Bad customer service experiences are often a result of disconnected internal departments and inefficient communication.
Organizational silos are one of the biggest barriers preventing contact centers from meeting customers’ expectations. Though often unintentional, isolating some of your departments can create gaps in the way you deliver customer support. When your internal teams don’t fully utilize organizational information, you become less agile and less competent.
As a result, customers can tell when your employees aren’t communicating. They’ll feel as though they’re receiving service from disconnected branches rather than a single, unified organization. And with this inconsistency, your branding efforts can fall apart.
The tell-tale signs
To enhance organizational communication, you need to spot the unique ways it affects the customer experience. When it comes to customer service, there are three obvious signs you need to boost coordination among your subunits:
1) customers are being transferred across agents and channels unnecessarily;
2) problem resolution is taking too long; and
3) the solutions you recommend don’t address customers’ needs.
All these are a result of poor internal communication. Employees that don’t talk to each other are often clueless about the latest updates in the company. They won’t know how and from whom to get the information they need. Worse, they may not even know about the specific types of information that exist in the company. This greatly limits their capability to act on customers’ concerns.
Your call center must therefore always aim to eliminate silos in the organization. Otherwise, you’re putting on the line not only your reputation as a contact center but also that of the brand you represent. However, connecting your various departments can be quite a struggle.
Inefficient project management.
Whether a new project has just been launched or you want to streamline daily operations, you must always take team dynamics into consideration. Managers are in charge of creating an environment that promotes coordination among all departments involved in a project. This lets everyone be familiar not only with their own tasks but also with those of other teams. This way, they’ll gain a bird’s-eye view of how every single member contributes to the overall customer support goals.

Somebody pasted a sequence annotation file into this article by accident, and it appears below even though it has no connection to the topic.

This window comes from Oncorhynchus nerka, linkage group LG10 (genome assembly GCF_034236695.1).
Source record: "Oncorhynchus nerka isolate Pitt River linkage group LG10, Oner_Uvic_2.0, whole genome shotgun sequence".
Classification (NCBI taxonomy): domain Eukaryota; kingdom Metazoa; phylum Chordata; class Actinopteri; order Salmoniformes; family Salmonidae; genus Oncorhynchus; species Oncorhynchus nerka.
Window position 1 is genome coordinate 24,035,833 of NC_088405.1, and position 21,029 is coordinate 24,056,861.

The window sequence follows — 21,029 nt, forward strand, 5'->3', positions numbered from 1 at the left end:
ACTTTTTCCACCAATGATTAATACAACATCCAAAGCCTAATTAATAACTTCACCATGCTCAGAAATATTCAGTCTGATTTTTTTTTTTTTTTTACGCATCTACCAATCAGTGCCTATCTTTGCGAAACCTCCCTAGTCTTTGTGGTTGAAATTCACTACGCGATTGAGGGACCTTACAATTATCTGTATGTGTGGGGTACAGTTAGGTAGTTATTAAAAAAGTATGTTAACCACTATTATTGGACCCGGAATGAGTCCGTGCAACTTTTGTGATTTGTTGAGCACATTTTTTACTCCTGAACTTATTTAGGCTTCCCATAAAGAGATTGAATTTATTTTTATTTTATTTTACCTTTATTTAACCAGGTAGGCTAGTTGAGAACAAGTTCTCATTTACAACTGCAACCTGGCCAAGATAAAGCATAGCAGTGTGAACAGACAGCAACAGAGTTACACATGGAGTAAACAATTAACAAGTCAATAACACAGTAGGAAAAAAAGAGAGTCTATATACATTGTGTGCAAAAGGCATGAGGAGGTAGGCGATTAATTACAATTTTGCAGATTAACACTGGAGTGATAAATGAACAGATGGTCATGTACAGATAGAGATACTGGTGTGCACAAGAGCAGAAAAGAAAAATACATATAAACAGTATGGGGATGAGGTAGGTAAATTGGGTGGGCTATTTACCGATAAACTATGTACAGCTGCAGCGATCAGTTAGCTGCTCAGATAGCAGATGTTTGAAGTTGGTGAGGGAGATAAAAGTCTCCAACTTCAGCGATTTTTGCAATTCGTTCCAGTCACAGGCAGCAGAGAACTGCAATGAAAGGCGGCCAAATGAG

It’s also important to pay attention to the quality of internal communication in your contact center. To encourage employees to talk to one another, a consistent method of communication must be established. You could set up a group chat on Skype or give employees a complete list of everyone involved in the project and their email addresses. Scheduling regular meetings is also advisable so everyone can keep abreast of one another’s progress.
Not having access to the necessary data may be harming your employees’ performance, but so does constant exposure to information. This is especially risky for projects that are highly technical in nature. You can avoid this by dividing big chunks of tasks into smaller ones. In the process, you also need to establish sub-objectives and deadlines so you can keep track of each group’s progress.
When setting targets, make sure that they’re achievable given the resources and time that your employees have. It could be very frustrating for employees to try and meet managers’ unreasonable expectations, so make sure that your contact center provides not just equipment and tools but also training programs that agents need to develop their skills.